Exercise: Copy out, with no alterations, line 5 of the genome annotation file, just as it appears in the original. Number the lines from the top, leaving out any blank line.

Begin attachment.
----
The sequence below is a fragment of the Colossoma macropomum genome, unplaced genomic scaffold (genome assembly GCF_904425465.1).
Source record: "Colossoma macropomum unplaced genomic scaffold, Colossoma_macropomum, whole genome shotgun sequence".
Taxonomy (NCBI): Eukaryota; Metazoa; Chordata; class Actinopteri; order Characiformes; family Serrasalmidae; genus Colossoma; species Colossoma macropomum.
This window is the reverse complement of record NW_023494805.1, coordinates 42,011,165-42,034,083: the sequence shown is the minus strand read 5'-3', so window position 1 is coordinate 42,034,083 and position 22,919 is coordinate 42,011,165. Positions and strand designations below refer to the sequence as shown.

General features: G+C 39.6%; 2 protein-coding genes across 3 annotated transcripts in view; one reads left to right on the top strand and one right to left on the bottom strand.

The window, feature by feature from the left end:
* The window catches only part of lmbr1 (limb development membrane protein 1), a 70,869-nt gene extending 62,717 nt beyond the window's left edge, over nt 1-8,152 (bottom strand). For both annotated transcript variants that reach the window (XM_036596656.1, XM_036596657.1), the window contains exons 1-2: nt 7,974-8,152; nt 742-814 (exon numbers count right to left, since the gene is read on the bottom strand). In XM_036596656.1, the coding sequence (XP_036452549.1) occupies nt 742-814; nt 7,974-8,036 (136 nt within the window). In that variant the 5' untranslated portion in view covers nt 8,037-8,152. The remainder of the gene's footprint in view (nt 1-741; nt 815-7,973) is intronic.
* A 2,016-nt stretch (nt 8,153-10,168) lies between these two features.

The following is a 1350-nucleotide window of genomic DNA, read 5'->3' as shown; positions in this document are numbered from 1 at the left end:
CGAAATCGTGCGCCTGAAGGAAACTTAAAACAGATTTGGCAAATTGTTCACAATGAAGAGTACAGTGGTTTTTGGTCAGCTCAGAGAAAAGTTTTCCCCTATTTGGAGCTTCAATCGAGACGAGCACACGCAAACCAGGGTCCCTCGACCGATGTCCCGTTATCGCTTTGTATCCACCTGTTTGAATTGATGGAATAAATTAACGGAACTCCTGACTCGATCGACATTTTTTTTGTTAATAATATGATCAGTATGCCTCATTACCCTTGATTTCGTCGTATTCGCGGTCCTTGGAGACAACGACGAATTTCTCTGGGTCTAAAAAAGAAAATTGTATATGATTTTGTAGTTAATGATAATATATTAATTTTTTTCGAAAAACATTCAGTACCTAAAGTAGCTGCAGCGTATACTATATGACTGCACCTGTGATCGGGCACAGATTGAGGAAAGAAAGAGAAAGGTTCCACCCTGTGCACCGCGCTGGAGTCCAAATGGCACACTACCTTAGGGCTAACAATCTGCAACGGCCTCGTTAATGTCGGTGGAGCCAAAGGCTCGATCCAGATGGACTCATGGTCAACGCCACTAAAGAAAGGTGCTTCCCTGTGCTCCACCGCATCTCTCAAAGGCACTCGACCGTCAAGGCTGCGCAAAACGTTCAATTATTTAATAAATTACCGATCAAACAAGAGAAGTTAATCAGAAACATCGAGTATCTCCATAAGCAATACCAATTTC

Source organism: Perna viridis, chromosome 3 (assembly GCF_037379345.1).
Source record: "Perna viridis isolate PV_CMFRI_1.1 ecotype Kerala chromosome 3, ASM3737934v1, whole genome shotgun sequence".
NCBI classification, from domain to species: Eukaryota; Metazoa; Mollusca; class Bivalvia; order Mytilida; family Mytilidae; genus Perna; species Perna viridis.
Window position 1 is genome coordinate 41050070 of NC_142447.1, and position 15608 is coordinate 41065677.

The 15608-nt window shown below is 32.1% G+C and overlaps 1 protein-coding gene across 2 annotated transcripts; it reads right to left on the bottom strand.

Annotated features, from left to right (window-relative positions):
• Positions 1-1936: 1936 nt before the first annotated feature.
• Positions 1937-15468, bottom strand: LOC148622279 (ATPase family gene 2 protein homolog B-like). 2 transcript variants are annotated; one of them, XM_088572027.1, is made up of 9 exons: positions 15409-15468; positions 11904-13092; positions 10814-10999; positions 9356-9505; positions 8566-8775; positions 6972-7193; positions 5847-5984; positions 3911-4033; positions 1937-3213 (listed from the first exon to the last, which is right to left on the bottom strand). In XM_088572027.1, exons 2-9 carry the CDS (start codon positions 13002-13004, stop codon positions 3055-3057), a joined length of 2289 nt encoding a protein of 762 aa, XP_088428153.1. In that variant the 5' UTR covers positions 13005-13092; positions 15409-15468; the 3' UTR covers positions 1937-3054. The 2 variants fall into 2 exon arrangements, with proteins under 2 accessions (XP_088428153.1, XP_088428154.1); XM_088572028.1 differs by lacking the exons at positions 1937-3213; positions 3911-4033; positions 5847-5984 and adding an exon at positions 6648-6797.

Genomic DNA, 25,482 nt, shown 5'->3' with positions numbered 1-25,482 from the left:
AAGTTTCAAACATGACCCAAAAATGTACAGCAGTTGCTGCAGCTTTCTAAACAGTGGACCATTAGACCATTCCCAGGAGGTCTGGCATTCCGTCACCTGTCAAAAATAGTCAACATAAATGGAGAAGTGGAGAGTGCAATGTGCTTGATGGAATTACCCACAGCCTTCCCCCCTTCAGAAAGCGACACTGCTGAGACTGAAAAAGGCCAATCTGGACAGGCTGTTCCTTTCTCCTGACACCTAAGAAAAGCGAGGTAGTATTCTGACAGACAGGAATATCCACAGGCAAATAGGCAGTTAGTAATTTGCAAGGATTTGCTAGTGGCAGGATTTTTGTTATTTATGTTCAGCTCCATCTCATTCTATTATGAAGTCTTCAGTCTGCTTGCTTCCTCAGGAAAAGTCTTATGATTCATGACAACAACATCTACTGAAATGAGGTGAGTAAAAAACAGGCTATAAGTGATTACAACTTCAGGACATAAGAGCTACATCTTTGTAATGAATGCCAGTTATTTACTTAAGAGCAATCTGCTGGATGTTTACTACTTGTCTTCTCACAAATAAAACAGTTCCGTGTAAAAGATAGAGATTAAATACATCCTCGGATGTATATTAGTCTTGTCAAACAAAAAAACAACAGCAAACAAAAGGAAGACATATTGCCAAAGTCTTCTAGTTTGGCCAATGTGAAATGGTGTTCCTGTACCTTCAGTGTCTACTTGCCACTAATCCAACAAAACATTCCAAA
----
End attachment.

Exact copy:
General features: G+C 39.6%; 2 protein-coding genes across 3 annotated transcripts in view; one reads left to right on the top strand and one right to left on the bottom strand.